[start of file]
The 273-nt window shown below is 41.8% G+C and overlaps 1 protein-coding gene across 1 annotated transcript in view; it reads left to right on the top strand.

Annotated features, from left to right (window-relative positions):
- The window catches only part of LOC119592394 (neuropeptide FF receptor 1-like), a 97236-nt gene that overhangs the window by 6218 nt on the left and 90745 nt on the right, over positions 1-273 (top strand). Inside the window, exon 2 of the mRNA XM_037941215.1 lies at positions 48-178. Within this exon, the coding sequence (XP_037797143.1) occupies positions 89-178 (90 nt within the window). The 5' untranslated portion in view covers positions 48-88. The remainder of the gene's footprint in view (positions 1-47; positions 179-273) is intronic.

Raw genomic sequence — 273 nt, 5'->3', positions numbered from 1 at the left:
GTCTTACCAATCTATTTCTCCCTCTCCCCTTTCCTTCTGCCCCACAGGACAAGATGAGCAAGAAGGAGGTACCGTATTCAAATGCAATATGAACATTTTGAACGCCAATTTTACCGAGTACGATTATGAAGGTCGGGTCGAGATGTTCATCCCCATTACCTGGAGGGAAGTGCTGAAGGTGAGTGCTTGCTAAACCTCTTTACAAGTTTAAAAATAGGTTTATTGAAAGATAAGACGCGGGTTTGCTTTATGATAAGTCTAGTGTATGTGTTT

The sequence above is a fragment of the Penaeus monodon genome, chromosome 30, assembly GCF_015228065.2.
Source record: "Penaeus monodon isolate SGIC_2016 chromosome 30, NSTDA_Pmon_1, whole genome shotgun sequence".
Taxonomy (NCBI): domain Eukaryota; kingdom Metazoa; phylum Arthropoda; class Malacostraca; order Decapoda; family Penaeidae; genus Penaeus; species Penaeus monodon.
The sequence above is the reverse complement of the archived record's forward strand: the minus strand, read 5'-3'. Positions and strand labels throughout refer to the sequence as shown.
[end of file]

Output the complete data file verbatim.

The 273-nt window shown below is 41.8% G+C and overlaps 1 protein-coding gene across 1 annotated transcript in view; it reads left to right on the top strand.

Annotated features, from left to right (window-relative positions):
- The window catches only part of LOC119592394 (neuropeptide FF receptor 1-like), a 97236-nt gene that overhangs the window by 6218 nt on the left and 90745 nt on the right, over positions 1-273 (top strand). Inside the window, exon 2 of the mRNA XM_037941215.1 lies at positions 48-178. Within this exon, the coding sequence (XP_037797143.1) occupies positions 89-178 (90 nt within the window). The 5' untranslated portion in view covers positions 48-88. The remainder of the gene's footprint in view (positions 1-47; positions 179-273) is intronic.

Raw genomic sequence — 273 nt, 5'->3', positions numbered from 1 at the left:
GTCTTACCAATCTATTTCTCCCTCTCCCCTTTCCTTCTGCCCCACAGGACAAGATGAGCAAGAAGGAGGTACCGTATTCAAATGCAATATGAACATTTTGAACGCCAATTTTACCGAGTACGATTATGAAGGTCGGGTCGAGATGTTCATCCCCATTACCTGGAGGGAAGTGCTGAAGGTGAGTGCTTGCTAAACCTCTTTACAAGTTTAAAAATAGGTTTATTGAAAGATAAGACGCGGGTTTGCTTTATGATAAGTCTAGTGTATGTGTTT

The sequence above is a fragment of the Penaeus monodon genome, chromosome 30, assembly GCF_015228065.2.
Source record: "Penaeus monodon isolate SGIC_2016 chromosome 30, NSTDA_Pmon_1, whole genome shotgun sequence".
Taxonomy (NCBI): domain Eukaryota; kingdom Metazoa; phylum Arthropoda; class Malacostraca; order Decapoda; family Penaeidae; genus Penaeus; species Penaeus monodon.
The sequence above is the reverse complement of the archived record's forward strand: the minus strand, read 5'-3'. Positions and strand labels throughout refer to the sequence as shown.